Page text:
PSAC Policies

The Public Service Alliance of Canada has developed numerous policy statements on issues of concern to our members. These policies provide direction to our union in bargaining, in our internal operation and in matters relating to our role in the Canadian labour movement. 

The Public Service Alliance of Canada is committed to ensuring that all our members are well informed of their rights, benefits and duties as union members. In addition, the Alliance, in promoting employment equity with its own staff, seeks to ensure that all employees of PSAC have all the tools to do their work with proficiency. In order to ensure full access to union information, members and staff with sensory, learning and other disabilities may require "alternate formats" (braille, large print, cassettes, captioned or signed videos) in place of conventional print and video.
The purpose of this policy is to establish a framework for the union to respond to and address barriers for members with disabilities in order to enable them to fully participate in their union.
The Family Care Policy (FCP) helps members cover additional fees incurred as a direct result of attending an authorized PSAC activity.
(Excerpt from the Policy adopted by NBoD January 1997)
This policy guides PSAC’s practices concerning the collection, use, disclosure, and protection of personal information. PSAC is committed to protecting the privacy, confidentiality, accuracy, and security of members’ personal information it collects, uses, and retains in the course of fulfilling its legitimate purposes as a certified bargaining agent.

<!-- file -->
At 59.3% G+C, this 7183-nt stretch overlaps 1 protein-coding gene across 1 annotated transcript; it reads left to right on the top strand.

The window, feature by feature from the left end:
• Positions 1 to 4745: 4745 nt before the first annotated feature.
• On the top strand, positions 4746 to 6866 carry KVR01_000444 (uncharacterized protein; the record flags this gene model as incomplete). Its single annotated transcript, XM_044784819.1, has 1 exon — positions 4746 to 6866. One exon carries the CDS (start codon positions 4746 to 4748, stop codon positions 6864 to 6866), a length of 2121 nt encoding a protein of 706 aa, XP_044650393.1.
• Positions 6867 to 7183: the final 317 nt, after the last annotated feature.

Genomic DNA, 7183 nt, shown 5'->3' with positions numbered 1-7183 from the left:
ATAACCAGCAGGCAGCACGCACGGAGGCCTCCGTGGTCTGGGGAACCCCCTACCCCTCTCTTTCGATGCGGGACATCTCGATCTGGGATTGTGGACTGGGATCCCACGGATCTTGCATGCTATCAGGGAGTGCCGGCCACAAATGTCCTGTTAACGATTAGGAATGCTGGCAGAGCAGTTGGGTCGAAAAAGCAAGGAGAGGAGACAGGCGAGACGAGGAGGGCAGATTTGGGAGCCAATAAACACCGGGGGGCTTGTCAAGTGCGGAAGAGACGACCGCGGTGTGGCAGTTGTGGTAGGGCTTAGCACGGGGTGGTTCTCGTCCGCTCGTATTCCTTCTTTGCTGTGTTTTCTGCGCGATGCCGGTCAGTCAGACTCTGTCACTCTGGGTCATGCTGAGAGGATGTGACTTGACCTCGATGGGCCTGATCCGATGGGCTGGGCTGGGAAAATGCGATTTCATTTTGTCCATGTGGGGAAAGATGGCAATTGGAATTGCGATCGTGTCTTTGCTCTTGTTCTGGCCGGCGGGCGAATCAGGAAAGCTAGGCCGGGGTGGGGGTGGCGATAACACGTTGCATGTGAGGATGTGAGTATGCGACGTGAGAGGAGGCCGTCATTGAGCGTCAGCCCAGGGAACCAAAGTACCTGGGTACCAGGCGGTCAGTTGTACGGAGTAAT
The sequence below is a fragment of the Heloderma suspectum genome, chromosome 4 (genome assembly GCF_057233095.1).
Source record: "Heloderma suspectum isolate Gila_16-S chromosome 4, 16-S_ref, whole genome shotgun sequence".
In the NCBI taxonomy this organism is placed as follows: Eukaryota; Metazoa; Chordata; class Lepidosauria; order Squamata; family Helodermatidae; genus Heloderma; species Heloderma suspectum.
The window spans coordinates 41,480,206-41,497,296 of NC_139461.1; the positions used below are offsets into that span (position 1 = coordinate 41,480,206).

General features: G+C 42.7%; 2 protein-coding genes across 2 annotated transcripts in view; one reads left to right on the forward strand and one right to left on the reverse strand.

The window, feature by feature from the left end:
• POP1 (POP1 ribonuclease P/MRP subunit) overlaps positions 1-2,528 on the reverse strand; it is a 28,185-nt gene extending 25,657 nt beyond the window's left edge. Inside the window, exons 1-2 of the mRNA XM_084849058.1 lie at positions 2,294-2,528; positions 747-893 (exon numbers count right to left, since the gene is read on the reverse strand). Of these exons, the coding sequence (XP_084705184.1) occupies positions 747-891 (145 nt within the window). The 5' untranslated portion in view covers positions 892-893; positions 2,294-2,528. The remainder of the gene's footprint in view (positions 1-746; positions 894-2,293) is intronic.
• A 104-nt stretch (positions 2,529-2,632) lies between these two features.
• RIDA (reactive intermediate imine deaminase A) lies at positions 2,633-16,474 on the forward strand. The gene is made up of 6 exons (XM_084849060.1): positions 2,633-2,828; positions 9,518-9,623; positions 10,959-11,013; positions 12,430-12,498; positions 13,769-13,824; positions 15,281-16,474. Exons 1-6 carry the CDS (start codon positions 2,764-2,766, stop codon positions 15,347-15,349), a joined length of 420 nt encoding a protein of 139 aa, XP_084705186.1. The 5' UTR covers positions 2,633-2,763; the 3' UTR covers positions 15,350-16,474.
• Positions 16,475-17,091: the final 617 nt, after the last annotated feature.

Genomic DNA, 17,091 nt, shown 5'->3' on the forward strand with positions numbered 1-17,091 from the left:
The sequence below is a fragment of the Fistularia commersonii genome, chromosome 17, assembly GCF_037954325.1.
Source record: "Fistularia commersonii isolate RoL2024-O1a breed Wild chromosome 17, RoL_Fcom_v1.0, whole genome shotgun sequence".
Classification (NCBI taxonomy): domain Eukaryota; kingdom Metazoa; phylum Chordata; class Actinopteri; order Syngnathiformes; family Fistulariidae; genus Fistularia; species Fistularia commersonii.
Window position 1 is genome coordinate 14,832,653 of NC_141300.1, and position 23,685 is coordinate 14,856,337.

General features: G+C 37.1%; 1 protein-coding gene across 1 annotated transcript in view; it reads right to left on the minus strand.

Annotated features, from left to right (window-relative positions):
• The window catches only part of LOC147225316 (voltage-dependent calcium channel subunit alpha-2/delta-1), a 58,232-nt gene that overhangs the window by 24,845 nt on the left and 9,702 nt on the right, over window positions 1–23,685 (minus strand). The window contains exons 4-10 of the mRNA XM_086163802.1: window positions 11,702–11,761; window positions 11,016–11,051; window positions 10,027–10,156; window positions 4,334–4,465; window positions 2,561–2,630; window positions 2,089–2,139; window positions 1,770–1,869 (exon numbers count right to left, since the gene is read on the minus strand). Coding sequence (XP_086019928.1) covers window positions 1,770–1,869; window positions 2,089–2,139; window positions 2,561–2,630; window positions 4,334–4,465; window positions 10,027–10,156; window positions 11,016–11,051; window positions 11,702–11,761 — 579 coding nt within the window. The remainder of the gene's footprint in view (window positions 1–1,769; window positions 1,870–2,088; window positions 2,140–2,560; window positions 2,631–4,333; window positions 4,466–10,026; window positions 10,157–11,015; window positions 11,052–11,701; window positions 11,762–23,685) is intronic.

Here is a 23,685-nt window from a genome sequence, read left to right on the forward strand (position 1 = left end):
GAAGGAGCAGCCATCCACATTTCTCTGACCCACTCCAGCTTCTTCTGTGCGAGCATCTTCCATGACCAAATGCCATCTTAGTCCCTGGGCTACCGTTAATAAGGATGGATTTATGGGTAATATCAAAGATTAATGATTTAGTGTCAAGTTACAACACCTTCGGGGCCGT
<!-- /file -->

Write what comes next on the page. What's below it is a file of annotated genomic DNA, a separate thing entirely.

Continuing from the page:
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Development of the 'micro-chip' has resulted in many new computer applications. The impact is being felt in the office as new office equipment based on the technology becomes cost efficient. Whether or not the technology is used in the best interest of workers will depend on how and why it is introduced. It is imperative that the Alliance be involved in the decisions regarding its introduction and be prepared to meet the challenges it presents. To this end, the Alliance shall:
Introduction - The Changing Workplace The Public Service Alliance of Canada strives for the best protection and working conditions for members that it represents. In doing so, the Alliance is cognizant of the accelerating changes to work patterns and has strived, through collective bargaining and other forums, to achieve flexibility for workers. The Alliance has negotiated flexible work patterns including compressed work arrangements, variable hours of work, and terms and conditions surrounding part-time work.
Basic objectives of the policy of the Alliance on training will be to: ensure that training programs in the public service are based not only in recognition of Employer's needs, but also in recognition of the worker's needs, and that these should be revised on an annual basis; and ascertain that more emphasis is given to training programs for workers in lower-paid groups in the public service. Towards these goals, the Alliance will continue its efforts to establish training programs in the following areas:
In 1980, fifty thousand federal clerks took their demand for fair wages into the streets. This was one of the largest strike actions ever launched in Canada. What was perhaps more remarkable at the time was that fully three quarters of the clerks were women. We came from every Component of the Alliance. We were older women, younger women, francophones, anglophones, lesbians, women with disabilities, aboriginal women and women of colour. Women of all races and backgrounds struggling collectively for the first time for recognition of the worth of our work.
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